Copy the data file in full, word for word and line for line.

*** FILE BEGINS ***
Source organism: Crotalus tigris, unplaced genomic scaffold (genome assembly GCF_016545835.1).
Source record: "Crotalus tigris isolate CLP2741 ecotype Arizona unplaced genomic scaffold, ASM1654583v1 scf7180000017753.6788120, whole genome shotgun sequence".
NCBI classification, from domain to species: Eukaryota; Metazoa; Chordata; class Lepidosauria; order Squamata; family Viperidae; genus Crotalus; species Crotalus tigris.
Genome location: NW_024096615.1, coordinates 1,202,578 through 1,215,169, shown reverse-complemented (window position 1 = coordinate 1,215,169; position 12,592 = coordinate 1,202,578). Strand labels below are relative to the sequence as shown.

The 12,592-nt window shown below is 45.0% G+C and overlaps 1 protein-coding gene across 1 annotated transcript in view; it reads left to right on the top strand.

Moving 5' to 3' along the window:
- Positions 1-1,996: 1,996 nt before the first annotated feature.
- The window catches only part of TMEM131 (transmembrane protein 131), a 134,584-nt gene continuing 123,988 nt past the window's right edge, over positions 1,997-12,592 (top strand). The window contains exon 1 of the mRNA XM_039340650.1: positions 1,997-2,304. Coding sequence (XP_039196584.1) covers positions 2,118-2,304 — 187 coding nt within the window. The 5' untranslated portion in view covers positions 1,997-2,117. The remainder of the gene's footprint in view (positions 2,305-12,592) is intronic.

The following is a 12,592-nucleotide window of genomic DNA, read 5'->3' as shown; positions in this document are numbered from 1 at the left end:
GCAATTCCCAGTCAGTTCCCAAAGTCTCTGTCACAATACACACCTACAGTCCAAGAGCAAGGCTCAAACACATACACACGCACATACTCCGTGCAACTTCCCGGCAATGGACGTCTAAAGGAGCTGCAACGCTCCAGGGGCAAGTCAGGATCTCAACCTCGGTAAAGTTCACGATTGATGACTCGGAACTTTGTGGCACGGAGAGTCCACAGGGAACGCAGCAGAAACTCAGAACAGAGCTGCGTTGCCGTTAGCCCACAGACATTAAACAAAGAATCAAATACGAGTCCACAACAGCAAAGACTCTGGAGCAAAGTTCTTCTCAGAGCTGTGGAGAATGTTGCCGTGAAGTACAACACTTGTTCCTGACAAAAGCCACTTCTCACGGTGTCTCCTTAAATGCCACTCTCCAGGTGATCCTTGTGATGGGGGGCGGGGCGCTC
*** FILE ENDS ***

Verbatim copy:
Source organism: Crotalus tigris, unplaced genomic scaffold (genome assembly GCF_016545835.1).
Source record: "Crotalus tigris isolate CLP2741 ecotype Arizona unplaced genomic scaffold, ASM1654583v1 scf7180000017753.6788120, whole genome shotgun sequence".
NCBI classification, from domain to species: Eukaryota; Metazoa; Chordata; class Lepidosauria; order Squamata; family Viperidae; genus Crotalus; species Crotalus tigris.
Genome location: NW_024096615.1, coordinates 1,202,578 through 1,215,169, shown reverse-complemented (window position 1 = coordinate 1,215,169; position 12,592 = coordinate 1,202,578). Strand labels below are relative to the sequence as shown.

The 12,592-nt window shown below is 45.0% G+C and overlaps 1 protein-coding gene across 1 annotated transcript in view; it reads left to right on the top strand.

Moving 5' to 3' along the window:
- Positions 1-1,996: 1,996 nt before the first annotated feature.
- The window catches only part of TMEM131 (transmembrane protein 131), a 134,584-nt gene continuing 123,988 nt past the window's right edge, over positions 1,997-12,592 (top strand). The window contains exon 1 of the mRNA XM_039340650.1: positions 1,997-2,304. Coding sequence (XP_039196584.1) covers positions 2,118-2,304 — 187 coding nt within the window. The 5' untranslated portion in view covers positions 1,997-2,117. The remainder of the gene's footprint in view (positions 2,305-12,592) is intronic.

The following is a 12,592-nucleotide window of genomic DNA, read 5'->3' as shown; positions in this document are numbered from 1 at the left end:
GCAATTCCCAGTCAGTTCCCAAAGTCTCTGTCACAATACACACCTACAGTCCAAGAGCAAGGCTCAAACACATACACACGCACATACTCCGTGCAACTTCCCGGCAATGGACGTCTAAAGGAGCTGCAACGCTCCAGGGGCAAGTCAGGATCTCAACCTCGGTAAAGTTCACGATTGATGACTCGGAACTTTGTGGCACGGAGAGTCCACAGGGAACGCAGCAGAAACTCAGAACAGAGCTGCGTTGCCGTTAGCCCACAGACATTAAACAAAGAATCAAATACGAGTCCACAACAGCAAAGACTCTGGAGCAAAGTTCTTCTCAGAGCTGTGGAGAATGTTGCCGTGAAGTACAACACTTGTTCCTGACAAAAGCCACTTCTCACGGTGTCTCCTTAAATGCCACTCTCCAGGTGATCCTTGTGATGGGGGGCGGGGCGCTC